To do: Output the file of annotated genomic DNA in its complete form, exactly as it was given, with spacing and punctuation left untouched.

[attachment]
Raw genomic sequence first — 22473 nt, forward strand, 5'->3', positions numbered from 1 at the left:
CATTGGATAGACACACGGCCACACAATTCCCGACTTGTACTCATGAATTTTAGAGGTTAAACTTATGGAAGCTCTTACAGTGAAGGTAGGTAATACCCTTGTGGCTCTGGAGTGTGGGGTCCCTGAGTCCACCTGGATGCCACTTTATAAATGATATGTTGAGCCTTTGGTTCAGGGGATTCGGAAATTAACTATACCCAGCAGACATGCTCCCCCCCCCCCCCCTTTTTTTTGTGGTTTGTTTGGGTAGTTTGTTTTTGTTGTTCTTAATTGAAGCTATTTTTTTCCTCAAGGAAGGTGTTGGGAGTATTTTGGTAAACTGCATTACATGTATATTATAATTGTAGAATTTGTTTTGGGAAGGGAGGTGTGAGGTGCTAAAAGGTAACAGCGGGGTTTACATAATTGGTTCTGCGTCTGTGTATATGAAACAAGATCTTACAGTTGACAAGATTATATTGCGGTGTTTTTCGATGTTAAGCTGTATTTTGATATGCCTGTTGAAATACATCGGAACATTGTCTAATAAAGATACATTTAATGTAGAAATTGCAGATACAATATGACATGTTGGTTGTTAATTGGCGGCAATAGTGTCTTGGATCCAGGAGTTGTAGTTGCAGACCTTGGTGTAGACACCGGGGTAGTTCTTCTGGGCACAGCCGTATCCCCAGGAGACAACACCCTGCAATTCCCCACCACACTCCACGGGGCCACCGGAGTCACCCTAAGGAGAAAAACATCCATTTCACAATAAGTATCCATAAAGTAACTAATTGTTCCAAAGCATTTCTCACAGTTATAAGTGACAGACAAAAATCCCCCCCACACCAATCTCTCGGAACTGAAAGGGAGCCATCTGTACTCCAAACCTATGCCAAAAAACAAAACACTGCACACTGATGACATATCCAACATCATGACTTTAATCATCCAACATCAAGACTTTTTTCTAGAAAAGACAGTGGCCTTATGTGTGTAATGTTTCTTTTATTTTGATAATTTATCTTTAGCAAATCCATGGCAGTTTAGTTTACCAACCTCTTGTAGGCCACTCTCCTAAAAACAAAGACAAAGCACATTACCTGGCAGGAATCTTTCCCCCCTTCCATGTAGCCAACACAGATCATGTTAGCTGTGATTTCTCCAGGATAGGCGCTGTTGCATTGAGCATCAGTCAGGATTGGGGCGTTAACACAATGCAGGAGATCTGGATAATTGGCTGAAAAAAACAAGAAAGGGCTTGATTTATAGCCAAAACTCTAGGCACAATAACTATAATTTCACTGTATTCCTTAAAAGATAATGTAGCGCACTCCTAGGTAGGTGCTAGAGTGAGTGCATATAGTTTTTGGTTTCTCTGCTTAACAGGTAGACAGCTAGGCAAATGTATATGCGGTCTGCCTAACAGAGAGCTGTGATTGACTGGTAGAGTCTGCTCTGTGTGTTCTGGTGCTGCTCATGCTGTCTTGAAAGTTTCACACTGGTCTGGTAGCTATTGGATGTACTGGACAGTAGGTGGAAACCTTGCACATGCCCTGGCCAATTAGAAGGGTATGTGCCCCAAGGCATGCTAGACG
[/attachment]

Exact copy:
Raw genomic sequence first — 22473 nt, forward strand, 5'->3', positions numbered from 1 at the left:
CATTGGATAGACACACGGCCACACAATTCCCGACTTGTACTCATGAATTTTAGAGGTTAAACTTATGGAAGCTCTTACAGTGAAGGTAGGTAATACCCTTGTGGCTCTGGAGTGTGGGGTCCCTGAGTCCACCTGGATGCCACTTTATAAATGATATGTTGAGCCTTTGGTTCAGGGGATTCGGAAATTAACTATACCCAGCAGACATGCTCCCCCCCCCCCCCCTTTTTTTTGTGGTTTGTTTGGGTAGTTTGTTTTTGTTGTTCTTAATTGAAGCTATTTTTTTCCTCAAGGAAGGTGTTGGGAGTATTTTGGTAAACTGCATTACATGTATATTATAATTGTAGAATTTGTTTTGGGAAGGGAGGTGTGAGGTGCTAAAAGGTAACAGCGGGGTTTACATAATTGGTTCTGCGTCTGTGTATATGAAACAAGATCTTACAGTTGACAAGATTATATTGCGGTGTTTTTCGATGTTAAGCTGTATTTTGATATGCCTGTTGAAATACATCGGAACATTGTCTAATAAAGATACATTTAATGTAGAAATTGCAGATACAATATGACATGTTGGTTGTTAATTGGCGGCAATAGTGTCTTGGATCCAGGAGTTGTAGTTGCAGACCTTGGTGTAGACACCGGGGTAGTTCTTCTGGGCACAGCCGTATCCCCAGGAGACAACACCCTGCAATTCCCCACCACACTCCACGGGGCCACCGGAGTCACCCTAAGGAGAAAAACATCCATTTCACAATAAGTATCCATAAAGTAACTAATTGTTCCAAAGCATTTCTCACAGTTATAAGTGACAGACAAAAATCCCCCCCACACCAATCTCTCGGAACTGAAAGGGAGCCATCTGTACTCCAAACCTATGCCAAAAAACAAAACACTGCACACTGATGACATATCCAACATCATGACTTTAATCATCCAACATCAAGACTTTTTTCTAGAAAAGACAGTGGCCTTATGTGTGTAATGTTTCTTTTATTTTGATAATTTATCTTTAGCAAATCCATGGCAGTTTAGTTTACCAACCTCTTGTAGGCCACTCTCCTAAAAACAAAGACAAAGCACATTACCTGGCAGGAATCTTTCCCCCCTTCCATGTAGCCAACACAGATCATGTTAGCTGTGATTTCTCCAGGATAGGCGCTGTTGCATTGAGCATCAGTCAGGATTGGGGCGTTAACACAATGCAGGAGATCTGGATAATTGGCTGAAAAAAACAAGAAAGGGCTTGATTTATAGCCAAAACTCTAGGCACAATAACTATAATTTCACTGTATTCCTTAAAAGATAATGTAGCGCACTCCTAGGTAGGTGCTAGAGTGAGTGCATATAGTTTTTGGTTTCTCTGCTTAACAGGTAGACAGCTAGGCAAATGTATATGCGGTCTGCCTAACAGAGAGCTGTGATTGACTGGTAGAGTCTGCTCTGTGTGTTCTGGTGCTGCTCATGCTGTCTTGAAAGTTTCACACTGGTCTGGTAGCTATTGGATGTACTGGACAGTAGGTGGAAACCTTGCACATGCCCTGGCCAATTAGAAGGGTATGTGCCCCAAGGCATGCTAGACG